These days, it’s hard not to notice the many faces of grief in the world at large and in the workplace. Whether linked to a shared societal event or a personal loss, the feelings we experience when we lose something or someone we value are intense and pervasive.
But unlike years ago, when grief was an off-limits topic at work, it’s now become a business issue with an underestimated impact. Long before the pandemic claimed more than 1 million lives in the United States, the Society for Human Resource Management estimated U.S. business losses related to grief at more than $75 billion per year.
At the same time, our awareness of collective grief has grown. From 9/11 to Sandy Hook to the murder of George Floyd, such losses hold our attention, hijack our bodies, and change our lives. Simply put, grief has become a larger and even more important management issue.
The neuroscience of grief
From a brain science perspective, grieving is actually a form of learning. University of Arizona Associate Professor of Psychology Mary-Frances O’Connor explains that after we experience something as difficult as, say, the death of a spouse, our brain gets busy trying to sort out how to carry the absence of that person while also trying to work through many habits that now must change. Those of us who’ve lost someone close know what it’s like to pick up the phone to call that person out of habit and then remember we can’t. Our brains eventually learn not to do that, but it takes time and a great deal of discomfort and energy.
At the same time, our brains interpret grief as trauma and handle it with the same fight-or-flight processes that help us survive. This response causes the body to pump stress hormones, including cortisol, into our bloodstream. Normally, we experience temporary spikes of cortisol each morning to get us going, but the hormone abates as the day wears on. When we’re grieving, though, there’s a constant presence of stress hormones increasing our heart rate and blood pressure. Elevated cortisol in people who are grieving has been associated with increased cardiac risk, reduced immune function, and decreased quality of life.
The process of grieving involves several regions of the brain. The limbic system and prefrontal cortex help us regulate emotions, remember things, and organize and carry out tasks. The flood of neurochemicals and hormones released in these regions can cause a constellation of symptoms, including sleep disruptions, appetite changes, anxiety, and exhaustion. As a result, grieving people often experience behavior changes, brain fog, and difficulty concentrating or problem-solving.
But these symptoms do change over time, thanks to neuroplasticity. On a daily basis, the brain creates new connections and retires others in response to the normal stress levels (eustress) that enable us to learn and grow. This lifelong ability to alter neural connections helps us adapt to injury, loss, and other major life changes.
Healing can occur with proper support, ample time, and the right environment. Because we spend so much time at work, it can be a powerful setting to enable or stifle healing. Often, managers and colleagues are unsure how to support grieving employees. Unfortunately, this makes it easier to turn a blind eye to them or to misinterpret performance issues. Below are some practical ways to address grief so you can support employees while they heal.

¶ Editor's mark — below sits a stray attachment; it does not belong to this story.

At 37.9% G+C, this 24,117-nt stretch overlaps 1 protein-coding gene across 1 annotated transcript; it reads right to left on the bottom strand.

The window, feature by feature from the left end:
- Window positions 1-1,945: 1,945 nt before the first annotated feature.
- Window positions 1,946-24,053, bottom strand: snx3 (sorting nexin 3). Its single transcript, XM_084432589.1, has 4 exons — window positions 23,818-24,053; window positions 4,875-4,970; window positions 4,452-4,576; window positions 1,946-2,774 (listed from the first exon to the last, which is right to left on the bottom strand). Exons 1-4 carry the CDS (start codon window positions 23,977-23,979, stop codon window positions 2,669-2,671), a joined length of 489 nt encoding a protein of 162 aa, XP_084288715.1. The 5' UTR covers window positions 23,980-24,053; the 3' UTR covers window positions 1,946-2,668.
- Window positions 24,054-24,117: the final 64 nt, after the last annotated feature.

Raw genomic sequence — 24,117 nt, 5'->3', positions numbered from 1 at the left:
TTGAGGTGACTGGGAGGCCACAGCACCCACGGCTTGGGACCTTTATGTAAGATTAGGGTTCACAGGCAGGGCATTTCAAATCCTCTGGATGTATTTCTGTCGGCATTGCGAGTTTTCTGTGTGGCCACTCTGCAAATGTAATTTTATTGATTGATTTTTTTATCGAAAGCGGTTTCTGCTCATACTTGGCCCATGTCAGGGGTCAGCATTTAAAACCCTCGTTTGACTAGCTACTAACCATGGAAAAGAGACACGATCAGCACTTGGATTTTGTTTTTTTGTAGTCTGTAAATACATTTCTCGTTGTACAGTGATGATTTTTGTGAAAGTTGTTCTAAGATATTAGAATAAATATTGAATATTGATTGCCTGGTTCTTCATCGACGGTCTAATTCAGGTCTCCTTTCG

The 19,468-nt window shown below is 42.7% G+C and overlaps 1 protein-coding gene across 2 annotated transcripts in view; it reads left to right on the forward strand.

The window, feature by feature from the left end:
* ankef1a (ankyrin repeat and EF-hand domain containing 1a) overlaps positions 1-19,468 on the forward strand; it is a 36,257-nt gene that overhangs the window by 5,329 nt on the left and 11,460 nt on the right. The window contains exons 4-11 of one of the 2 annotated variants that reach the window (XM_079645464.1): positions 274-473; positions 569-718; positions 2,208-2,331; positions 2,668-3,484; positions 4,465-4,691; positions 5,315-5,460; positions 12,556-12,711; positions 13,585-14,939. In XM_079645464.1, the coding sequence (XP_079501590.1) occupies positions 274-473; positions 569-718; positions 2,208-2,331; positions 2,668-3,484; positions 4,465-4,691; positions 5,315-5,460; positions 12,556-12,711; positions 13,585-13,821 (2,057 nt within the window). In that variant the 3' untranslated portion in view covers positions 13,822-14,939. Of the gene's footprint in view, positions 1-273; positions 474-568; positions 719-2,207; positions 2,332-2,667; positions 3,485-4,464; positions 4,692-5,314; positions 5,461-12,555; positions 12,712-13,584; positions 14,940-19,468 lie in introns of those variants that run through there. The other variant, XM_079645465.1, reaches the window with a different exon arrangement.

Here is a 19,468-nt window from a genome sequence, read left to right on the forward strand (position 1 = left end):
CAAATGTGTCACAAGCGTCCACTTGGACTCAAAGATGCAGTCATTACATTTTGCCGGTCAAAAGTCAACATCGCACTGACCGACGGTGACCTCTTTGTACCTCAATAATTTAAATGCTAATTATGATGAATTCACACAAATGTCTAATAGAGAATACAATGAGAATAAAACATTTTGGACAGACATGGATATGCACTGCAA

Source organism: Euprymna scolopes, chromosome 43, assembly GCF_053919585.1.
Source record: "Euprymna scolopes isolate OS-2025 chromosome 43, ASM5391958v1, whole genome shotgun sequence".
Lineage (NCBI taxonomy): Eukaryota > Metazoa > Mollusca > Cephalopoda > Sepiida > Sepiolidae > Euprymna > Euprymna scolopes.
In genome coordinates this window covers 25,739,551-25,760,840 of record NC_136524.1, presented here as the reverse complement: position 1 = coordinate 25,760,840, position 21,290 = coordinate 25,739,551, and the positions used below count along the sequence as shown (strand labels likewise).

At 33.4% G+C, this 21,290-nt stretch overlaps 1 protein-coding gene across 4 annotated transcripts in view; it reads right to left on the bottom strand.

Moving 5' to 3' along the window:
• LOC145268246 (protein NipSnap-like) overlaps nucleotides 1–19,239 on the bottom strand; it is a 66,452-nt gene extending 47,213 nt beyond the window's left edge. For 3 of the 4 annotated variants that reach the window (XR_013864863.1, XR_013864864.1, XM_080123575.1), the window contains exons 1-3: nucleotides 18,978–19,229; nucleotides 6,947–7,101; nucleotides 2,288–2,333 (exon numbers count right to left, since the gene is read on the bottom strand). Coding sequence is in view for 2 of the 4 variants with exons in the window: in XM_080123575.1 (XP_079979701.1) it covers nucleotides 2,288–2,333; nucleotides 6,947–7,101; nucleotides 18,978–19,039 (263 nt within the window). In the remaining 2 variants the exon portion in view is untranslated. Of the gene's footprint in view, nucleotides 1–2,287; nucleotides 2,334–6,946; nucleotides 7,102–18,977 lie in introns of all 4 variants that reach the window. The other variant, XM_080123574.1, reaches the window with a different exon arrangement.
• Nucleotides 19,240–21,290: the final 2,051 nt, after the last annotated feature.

Review and expand your bereavement leave policies
In the absence of a federal bereavement policy, many employees must rely on their state legislature or employer to provide space and time to grieve. Systemically, this policy gap disproportionately affects the lowest 10% of wage earners in the country, who rarely get time off to grieve.
Even when paid bereavement leave is offered, it can be quite restrictive based on the kinds of relationships deemed important enough to qualify for leave. This can exclude people with nontraditional families or those from cultures that don’t have the same concept of “immediate family.” One alternative is to develop a policy in which the bereaved employee gets to decide whether their loss requires time off.
Make it OK to not be OK
It’s important for managers to model sensitivity and compassion toward loss. When the news serves up a collective tragedy, for example, make the time to bring it up in meetings. Consider sharing your own feelings, and allow time for others to speak freely about theirs. This sets the tone and communicates a routinely caring environment. If you can, extend options for rest or extra breaks for anyone feeling affected by larger world events.
Keep in mind that some losses, when shared, won’t seem like a big deal to you. Maybe your colleague just dropped off her only daughter at college. Telling her to cheer up because at least there’s less laundry to do might be well-intentioned and seem light-hearted, but it could minimize the profound loss your colleague is feeling. Simply listening can help ease the isolation of someone who’s suffering.
For some leaders, addressing grief at work can feel foreign and uncomfortable. But just like other management skills, offering empathy and extending compassion in the workplace can be learned. It can help to spend time reflecting on your own journey with grief and loss. By tuning into yourself, you’re better equipped to tune into others.
While even the most compassionate environment can’t take away loss, employers can do plenty to remove the fear that work and income will soon become an additional problem for grieving workers. This can go a long way toward helping people attend to the impact of their loss and ultimately heal.
Author: Berta Garcia Bustamante